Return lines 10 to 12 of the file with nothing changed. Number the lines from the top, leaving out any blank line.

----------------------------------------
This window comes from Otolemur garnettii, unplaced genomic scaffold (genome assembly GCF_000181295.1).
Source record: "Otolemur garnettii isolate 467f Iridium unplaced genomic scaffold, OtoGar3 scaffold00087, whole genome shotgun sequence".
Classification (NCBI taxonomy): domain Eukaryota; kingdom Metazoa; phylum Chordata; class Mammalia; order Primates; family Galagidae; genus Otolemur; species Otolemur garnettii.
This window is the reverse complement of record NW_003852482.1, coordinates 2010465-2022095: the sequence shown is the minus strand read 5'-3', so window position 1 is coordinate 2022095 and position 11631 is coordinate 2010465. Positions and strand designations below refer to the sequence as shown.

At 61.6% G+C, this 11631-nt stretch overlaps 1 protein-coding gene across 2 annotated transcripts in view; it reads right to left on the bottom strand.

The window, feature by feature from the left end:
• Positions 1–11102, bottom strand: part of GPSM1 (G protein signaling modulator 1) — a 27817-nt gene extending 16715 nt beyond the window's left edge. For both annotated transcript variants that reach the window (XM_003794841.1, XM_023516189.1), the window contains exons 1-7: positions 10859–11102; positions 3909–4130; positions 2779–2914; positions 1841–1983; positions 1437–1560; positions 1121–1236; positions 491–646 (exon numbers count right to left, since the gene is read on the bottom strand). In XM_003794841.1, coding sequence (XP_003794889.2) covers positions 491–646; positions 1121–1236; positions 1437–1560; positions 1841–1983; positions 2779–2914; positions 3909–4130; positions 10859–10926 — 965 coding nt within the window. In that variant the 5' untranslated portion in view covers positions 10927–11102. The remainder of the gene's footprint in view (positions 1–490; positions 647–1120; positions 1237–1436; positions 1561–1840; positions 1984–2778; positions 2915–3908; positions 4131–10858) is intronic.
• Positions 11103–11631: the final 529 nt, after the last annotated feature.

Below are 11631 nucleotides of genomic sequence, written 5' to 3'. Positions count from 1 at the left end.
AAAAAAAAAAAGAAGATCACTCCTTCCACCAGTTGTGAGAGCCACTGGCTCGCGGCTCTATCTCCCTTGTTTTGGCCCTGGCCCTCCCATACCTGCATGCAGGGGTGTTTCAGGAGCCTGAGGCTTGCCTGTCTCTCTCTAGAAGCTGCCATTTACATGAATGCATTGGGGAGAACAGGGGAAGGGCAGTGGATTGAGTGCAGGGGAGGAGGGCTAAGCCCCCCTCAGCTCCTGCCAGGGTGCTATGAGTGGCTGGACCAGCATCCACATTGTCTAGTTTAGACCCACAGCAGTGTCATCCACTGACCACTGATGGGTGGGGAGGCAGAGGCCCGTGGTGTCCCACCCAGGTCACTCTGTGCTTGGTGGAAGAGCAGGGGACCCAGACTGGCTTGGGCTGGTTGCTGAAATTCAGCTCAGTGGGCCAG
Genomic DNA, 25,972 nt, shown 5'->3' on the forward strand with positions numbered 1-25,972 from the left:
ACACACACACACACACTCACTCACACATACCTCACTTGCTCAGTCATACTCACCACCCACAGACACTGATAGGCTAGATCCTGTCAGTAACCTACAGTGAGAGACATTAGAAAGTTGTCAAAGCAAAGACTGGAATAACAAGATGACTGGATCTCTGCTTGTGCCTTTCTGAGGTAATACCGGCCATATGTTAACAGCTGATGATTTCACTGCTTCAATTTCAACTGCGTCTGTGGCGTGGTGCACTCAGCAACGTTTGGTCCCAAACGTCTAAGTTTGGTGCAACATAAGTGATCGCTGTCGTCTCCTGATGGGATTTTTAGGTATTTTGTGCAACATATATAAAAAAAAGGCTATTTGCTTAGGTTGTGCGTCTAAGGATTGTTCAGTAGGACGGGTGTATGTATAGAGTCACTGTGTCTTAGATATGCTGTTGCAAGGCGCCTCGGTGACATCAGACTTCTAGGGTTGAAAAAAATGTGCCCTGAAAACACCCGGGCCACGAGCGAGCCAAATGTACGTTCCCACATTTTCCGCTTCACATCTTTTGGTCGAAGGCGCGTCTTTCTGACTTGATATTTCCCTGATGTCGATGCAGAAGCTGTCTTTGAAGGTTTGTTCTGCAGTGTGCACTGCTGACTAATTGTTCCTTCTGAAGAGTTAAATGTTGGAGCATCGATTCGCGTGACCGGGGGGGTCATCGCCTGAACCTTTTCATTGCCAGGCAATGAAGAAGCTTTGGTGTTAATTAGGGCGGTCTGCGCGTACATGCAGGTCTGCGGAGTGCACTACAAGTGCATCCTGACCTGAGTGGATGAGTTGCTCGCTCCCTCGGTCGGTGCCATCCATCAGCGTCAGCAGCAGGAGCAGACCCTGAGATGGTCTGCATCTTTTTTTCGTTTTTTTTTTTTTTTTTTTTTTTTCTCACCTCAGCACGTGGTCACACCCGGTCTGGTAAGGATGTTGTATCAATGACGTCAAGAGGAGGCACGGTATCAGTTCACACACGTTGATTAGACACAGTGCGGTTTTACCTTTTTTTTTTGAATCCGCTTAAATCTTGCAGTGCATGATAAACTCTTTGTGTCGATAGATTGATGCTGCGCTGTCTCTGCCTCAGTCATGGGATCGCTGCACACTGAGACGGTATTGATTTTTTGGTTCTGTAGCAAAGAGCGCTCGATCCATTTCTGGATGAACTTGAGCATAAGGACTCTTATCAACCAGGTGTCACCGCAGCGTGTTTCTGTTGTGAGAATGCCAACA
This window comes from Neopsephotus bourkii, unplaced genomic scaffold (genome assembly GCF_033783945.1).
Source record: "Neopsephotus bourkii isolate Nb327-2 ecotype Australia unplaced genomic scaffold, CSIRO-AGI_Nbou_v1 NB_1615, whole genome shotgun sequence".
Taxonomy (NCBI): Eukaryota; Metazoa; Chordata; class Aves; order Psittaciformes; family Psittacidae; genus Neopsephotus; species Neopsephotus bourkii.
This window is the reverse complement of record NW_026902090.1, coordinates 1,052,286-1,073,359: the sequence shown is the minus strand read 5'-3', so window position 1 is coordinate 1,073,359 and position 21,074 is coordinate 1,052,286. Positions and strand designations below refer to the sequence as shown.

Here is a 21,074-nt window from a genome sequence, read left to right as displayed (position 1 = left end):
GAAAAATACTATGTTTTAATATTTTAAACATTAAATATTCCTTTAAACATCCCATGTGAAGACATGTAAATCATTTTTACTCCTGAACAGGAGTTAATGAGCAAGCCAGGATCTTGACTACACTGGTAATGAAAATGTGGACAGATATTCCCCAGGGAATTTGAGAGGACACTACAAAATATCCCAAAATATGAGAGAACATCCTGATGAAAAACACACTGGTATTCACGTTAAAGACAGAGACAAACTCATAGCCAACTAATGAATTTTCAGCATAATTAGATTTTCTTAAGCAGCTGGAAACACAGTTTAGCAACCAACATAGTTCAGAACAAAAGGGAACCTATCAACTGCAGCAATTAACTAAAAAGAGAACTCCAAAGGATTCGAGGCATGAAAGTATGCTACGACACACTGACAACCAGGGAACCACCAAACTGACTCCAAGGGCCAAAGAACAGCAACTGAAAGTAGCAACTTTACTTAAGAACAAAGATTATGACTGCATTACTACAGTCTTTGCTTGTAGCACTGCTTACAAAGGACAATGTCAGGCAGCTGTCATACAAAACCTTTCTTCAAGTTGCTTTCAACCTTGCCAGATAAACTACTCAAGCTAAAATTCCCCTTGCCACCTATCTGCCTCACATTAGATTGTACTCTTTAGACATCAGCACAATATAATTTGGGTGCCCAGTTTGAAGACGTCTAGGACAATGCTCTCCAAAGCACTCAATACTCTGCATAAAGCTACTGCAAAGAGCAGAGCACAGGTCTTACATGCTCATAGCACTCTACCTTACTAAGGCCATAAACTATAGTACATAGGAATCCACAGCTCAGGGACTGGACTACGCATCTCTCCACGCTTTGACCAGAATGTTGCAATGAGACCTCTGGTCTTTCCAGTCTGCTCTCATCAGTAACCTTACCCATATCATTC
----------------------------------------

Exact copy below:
AAAAAAAAAAAGAAGATCACTCCTTCCACCAGTTGTGAGAGCCACTGGCTCGCGGCTCTATCTCCCTTGTTTTGGCCCTGGCCCTCCCATACCTGCATGCAGGGGTGTTTCAGGAGCCTGAGGCTTGCCTGTCTCTCTCTAGAAGCTGCCATTTACATGAATGCATTGGGGAGAACAGGGGAAGGGCAGTGGATTGAGTGCAGGGGAGGAGGGCTAAGCCCCCCTCAGCTCCTGCCAGGGTGCTATGAGTGGCTGGACCAGCATCCACATTGTCTAGTTTAGACCCACAGCAGTGTCATCCACTGACCACTGATGGGTGGGGAGGCAGAGGCCCGTGGTGTCCCACCCAGGTCACTCTGTGCTTGGTGGAAGAGCAGGGGACCCAGACTGGCTTGGGCTGGTTGCTGAAATTCAGCTCAGTGGGCCAG
Genomic DNA, 25,972 nt, shown 5'->3' on the forward strand with positions numbered 1-25,972 from the left:
ACACACACACACACACTCACTCACACATACCTCACTTGCTCAGTCATACTCACCACCCACAGACACTGATAGGCTAGATCCTGTCAGTAACCTACAGTGAGAGACATTAGAAAGTTGTCAAAGCAAAGACTGGAATAACAAGATGACTGGATCTCTGCTTGTGCCTTTCTGAGGTAATACCGGCCATATGTTAACAGCTGATGATTTCACTGCTTCAATTTCAACTGCGTCTGTGGCGTGGTGCACTCAGCAACGTTTGGTCCCAAACGTCTAAGTTTGGTGCAACATAAGTGATCGCTGTCGTCTCCTGATGGGATTTTTAGGTATTTTGTGCAACATATATAAAAAAAAGGCTATTTGCTTAGGTTGTGCGTCTAAGGATTGTTCAGTAGGACGGGTGTATGTATAGAGTCACTGTGTCTTAGATATGCTGTTGCAAGGCGCCTCGGTGACATCAGACTTCTAGGGTTGAAAAAAATGTGCCCTGAAAACACCCGGGCCACGAGCGAGCCAAATGTACGTTCCCACATTTTCCGCTTCACATCTTTTGGTCGAAGGCGCGTCTTTCTGACTTGATATTTCCCTGATGTCGATGCAGAAGCTGTCTTTGAAGGTTTGTTCTGCAGTGTGCACTGCTGACTAATTGTTCCTTCTGAAGAGTTAAATGTTGGAGCATCGATTCGCGTGACCGGGGGGGTCATCGCCTGAACCTTTTCATTGCCAGGCAATGAAGAAGCTTTGGTGTTAATTAGGGCGGTCTGCGCGTACATGCAGGTCTGCGGAGTGCACTACAAGTGCATCCTGACCTGAGTGGATGAGTTGCTCGCTCCCTCGGTCGGTGCCATCCATCAGCGTCAGCAGCAGGAGCAGACCCTGAGATGGTCTGCATCTTTTTTTCGTTTTTTTTTTTTTTTTTTTTTTTTCTCACCTCAGCACGTGGTCACACCCGGTCTGGTAAGGATGTTGTATCAATGACGTCAAGAGGAGGCACGGTATCAGTTCACACACGTTGATTAGACACAGTGCGGTTTTACCTTTTTTTTTTGAATCCGCTTAAATCTTGCAGTGCATGATAAACTCTTTGTGTCGATAGATTGATGCTGCGCTGTCTCTGCCTCAGTCATGGGATCGCTGCACACTGAGACGGTATTGATTTTTTGGTTCTGTAGCAAAGAGCGCTCGATCCATTTCTGGATGAACTTGAGCATAAGGACTCTTATCAACCAGGTGTCACCGCAGCGTGTTTCTGTTGTGAGAATGCCAACA